Outstanding execution by Jeroen Van Veen with superb sound quality. Einaudi's work is difficult to categorize as he pulls classical, pop, new age and cinematic ideas into thoughtfully crafted modern pieces. Highly appealing because it's simply all very good.
udovico Einaudi's aesthetic of emptiness has won him legions of fans worldwide, and Jeroen van Veen's survey of the piano music which is central to Einaudi's style belongs with his survey of minimalists including Glass and Nyman who are less concerned in music as an expressive language than as a commercial artefact. Likewise, his listeners absorb the music less in the sense of engaging with meaning than as backdrop to activity or release from stress. The works on this compendious collection are nearly all 'songs' of between 3 and 7 minutes, with the influence from pop culture that this brevity implies, and sharing with the pop world an economically aware employment of simplicity and repetition so as not unduly to tax the attention-span of the consumer. As Jeroen van Veen remarks, 'Contrary to ordinary classical music, minimal music demands little of the listener but to escape life's troubles for a moment; no comprehensive musical structures ask their full attention.'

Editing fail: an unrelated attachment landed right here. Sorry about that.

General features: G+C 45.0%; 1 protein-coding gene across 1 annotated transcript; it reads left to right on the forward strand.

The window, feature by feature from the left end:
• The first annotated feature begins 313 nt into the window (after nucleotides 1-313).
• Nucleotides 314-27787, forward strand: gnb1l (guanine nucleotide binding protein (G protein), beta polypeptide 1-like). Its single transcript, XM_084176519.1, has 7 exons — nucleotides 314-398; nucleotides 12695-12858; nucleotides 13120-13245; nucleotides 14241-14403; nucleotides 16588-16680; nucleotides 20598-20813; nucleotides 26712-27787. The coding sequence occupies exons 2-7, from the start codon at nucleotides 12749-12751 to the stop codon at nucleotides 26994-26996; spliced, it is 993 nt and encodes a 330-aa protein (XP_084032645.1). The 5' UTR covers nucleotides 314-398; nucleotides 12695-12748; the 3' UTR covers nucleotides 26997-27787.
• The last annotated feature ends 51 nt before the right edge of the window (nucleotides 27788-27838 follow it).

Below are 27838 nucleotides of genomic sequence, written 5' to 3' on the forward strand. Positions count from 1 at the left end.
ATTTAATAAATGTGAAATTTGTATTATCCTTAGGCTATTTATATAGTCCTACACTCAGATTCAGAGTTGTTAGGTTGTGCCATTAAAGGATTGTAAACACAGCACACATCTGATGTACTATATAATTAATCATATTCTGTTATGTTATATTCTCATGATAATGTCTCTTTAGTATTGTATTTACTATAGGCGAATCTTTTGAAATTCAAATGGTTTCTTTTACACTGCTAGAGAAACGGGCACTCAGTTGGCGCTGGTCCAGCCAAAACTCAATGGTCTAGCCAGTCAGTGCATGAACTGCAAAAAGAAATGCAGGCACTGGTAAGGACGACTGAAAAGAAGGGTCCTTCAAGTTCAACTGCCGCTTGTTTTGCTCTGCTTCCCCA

This magnificent collection spans almost half a century, from three of Rachmaninov's Op 39 Etudes-Tableaux that Vladimir Ashkenazy recorded in 1963, to his version of the First Sonata, which was released two years ago. It's wonderfully comprehensive, including the four piano concertos and the Paganini Rhapsody, the works for two pianos (the Suites and the Symphonic Dances with André Previn, some smaller-scale pieces with Ashkenazy's son Vovka), and all manner of occasional pieces and transcriptions as well as the major solo piano works.
The emotional content, lyricism and direct appeal of Gavin Bryars’s music are unique, reflecting a contemporary composer’s absorption and transformation of several centuries of musical craftsmanship in order to reflect his, and our, own epoch. Originally written for harpsichord, After Handel’s Vesper is a strong illustration of Bryars’s post-minimal interests in early music repertoire. Ramble on Cortona, derived from 13th-century music, makes expressive use of the piano’s resonant qualities, while in the highly-coloured, almost impressionistic The Solway Canal, landscapes pass by as if in a dream.